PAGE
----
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'Greenest government ever': are we really still waiting for mandatory reporting?

By Laura Trevelyan | 4 April 2012

In 2007, a week after I joined Christian Aid, we launched a campaign calling for the government to require UK-listed companies to report their carbon emissions to an agreed standard.

Since then 60,000 Christian Aid supporters have taken action and this pressure led to a provision in the Climate Change Act in 2008 that called on the environment secretary to introduce mandatory reporting by 6 April 2012 or explain why they had not done so.

We were hopeful when David Cameron promised in the early days of the coalition that he would lead the ‘greenest government ever’. But on the issue of mandatory reporting we’ve seen nothing but delays.

With the legal deadline for a decision approaching, the current secretary of state, Caroline Spelman, has announced yet another delay. This raises real concerns that the government is considering weakening or even abandoning this key element of the Climate Change Act.

Mandatory reporting is an important test for this government’s commitment to tackling climate change and reducing UK emissions.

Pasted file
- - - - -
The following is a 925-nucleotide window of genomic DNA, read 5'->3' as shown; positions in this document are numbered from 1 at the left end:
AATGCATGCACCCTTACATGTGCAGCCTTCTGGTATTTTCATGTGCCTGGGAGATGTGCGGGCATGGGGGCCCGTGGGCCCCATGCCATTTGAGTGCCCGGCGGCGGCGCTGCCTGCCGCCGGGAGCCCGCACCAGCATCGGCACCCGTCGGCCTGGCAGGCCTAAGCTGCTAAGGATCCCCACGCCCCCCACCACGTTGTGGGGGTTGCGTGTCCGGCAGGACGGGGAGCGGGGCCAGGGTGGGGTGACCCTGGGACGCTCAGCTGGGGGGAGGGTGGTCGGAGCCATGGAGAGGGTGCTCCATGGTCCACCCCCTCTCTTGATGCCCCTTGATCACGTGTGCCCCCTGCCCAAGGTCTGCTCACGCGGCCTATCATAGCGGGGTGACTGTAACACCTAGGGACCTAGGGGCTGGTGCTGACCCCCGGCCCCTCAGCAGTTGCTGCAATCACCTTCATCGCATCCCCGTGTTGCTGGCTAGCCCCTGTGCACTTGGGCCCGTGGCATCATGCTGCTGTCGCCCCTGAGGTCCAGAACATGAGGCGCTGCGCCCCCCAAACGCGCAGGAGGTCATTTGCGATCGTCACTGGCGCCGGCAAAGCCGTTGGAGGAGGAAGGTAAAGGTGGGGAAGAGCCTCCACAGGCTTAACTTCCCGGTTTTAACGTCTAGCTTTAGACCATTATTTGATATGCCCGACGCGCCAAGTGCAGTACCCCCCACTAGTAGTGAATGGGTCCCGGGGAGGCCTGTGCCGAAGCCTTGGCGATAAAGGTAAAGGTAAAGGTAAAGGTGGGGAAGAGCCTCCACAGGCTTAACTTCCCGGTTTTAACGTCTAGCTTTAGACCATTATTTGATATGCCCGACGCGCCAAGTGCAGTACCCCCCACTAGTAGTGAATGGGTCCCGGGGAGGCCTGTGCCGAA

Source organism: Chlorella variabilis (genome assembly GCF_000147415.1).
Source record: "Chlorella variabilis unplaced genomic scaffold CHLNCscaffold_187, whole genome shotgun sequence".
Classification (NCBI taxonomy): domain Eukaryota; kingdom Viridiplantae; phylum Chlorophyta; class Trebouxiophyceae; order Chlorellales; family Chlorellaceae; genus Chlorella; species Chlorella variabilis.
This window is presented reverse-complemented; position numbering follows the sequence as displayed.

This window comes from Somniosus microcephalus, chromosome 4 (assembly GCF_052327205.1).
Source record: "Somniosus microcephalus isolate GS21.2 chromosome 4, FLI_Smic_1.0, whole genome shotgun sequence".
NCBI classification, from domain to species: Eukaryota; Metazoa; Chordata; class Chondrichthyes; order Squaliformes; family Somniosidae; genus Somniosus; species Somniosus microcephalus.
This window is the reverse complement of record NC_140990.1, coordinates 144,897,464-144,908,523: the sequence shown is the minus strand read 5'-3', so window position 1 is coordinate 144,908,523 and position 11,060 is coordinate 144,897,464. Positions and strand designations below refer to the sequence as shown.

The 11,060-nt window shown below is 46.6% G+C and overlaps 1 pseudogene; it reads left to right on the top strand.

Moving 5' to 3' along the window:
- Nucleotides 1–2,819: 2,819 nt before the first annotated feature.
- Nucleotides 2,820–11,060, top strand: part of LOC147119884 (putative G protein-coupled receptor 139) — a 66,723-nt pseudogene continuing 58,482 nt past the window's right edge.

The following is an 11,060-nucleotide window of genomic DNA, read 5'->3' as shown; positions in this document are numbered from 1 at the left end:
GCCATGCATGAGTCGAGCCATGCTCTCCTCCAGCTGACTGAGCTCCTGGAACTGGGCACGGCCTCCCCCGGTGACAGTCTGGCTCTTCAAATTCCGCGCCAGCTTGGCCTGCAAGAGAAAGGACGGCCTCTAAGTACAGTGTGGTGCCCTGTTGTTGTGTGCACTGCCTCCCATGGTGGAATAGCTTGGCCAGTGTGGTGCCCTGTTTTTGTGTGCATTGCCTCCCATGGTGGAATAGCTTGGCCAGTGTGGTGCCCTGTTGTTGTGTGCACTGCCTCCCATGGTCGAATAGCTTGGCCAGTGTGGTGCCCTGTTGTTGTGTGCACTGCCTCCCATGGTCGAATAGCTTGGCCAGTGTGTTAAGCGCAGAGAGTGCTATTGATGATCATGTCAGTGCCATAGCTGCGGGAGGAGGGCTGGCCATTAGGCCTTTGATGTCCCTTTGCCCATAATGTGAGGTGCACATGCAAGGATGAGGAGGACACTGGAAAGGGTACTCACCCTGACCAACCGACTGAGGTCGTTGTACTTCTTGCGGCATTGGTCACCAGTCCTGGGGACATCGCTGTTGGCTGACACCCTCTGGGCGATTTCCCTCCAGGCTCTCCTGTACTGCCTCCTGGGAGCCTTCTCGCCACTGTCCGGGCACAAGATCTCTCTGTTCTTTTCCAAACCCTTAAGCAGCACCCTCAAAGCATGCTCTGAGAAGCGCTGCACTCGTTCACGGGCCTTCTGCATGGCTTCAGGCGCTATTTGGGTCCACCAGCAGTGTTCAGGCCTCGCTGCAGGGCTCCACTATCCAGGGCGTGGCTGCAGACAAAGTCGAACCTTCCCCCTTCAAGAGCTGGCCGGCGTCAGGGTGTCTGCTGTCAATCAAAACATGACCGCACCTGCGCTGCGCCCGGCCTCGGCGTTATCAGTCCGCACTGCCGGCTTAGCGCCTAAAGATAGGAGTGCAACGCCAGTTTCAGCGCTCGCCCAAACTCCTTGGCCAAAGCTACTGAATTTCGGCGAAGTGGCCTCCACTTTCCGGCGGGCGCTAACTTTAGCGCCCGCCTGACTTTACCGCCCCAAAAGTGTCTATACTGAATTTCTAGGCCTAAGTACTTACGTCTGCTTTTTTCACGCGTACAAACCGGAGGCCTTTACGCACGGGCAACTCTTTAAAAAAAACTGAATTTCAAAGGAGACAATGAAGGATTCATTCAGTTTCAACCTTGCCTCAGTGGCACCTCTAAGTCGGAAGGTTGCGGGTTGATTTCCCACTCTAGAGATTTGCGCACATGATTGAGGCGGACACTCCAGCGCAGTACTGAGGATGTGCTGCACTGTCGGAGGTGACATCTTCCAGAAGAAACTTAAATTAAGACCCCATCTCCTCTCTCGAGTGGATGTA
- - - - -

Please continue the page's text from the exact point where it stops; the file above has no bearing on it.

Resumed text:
When you include the worldwide activities of UK companies, the UK is responsible for at least 12-15% of global emissions.

We can make a difference to a huge amount of global carbon emissions and limit our impact on the world’s poor, but to be effective we need mandatory reporting so we know where the emissions are coming from.

As the world gears up for the Rio+20 summit in June, taking place 20 years after the first Earth Summit, it’s a chance to take stock not only of what we need to do in the future but also how far we have come in tackling climate change and other environmental issues. For the UK to retreat on mandatory reporting now would send all the wrong signals.

If the government is serious about showing it is committed to its pledge to be the ‘greenest government ever’ then it needs to take decisive action on mandatory reporting.

The world’s poorest people are running out of time for climate justice.



 

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 About the author

Laura Trevelyan

Laura Trevelyan is our climate justice campaign manager


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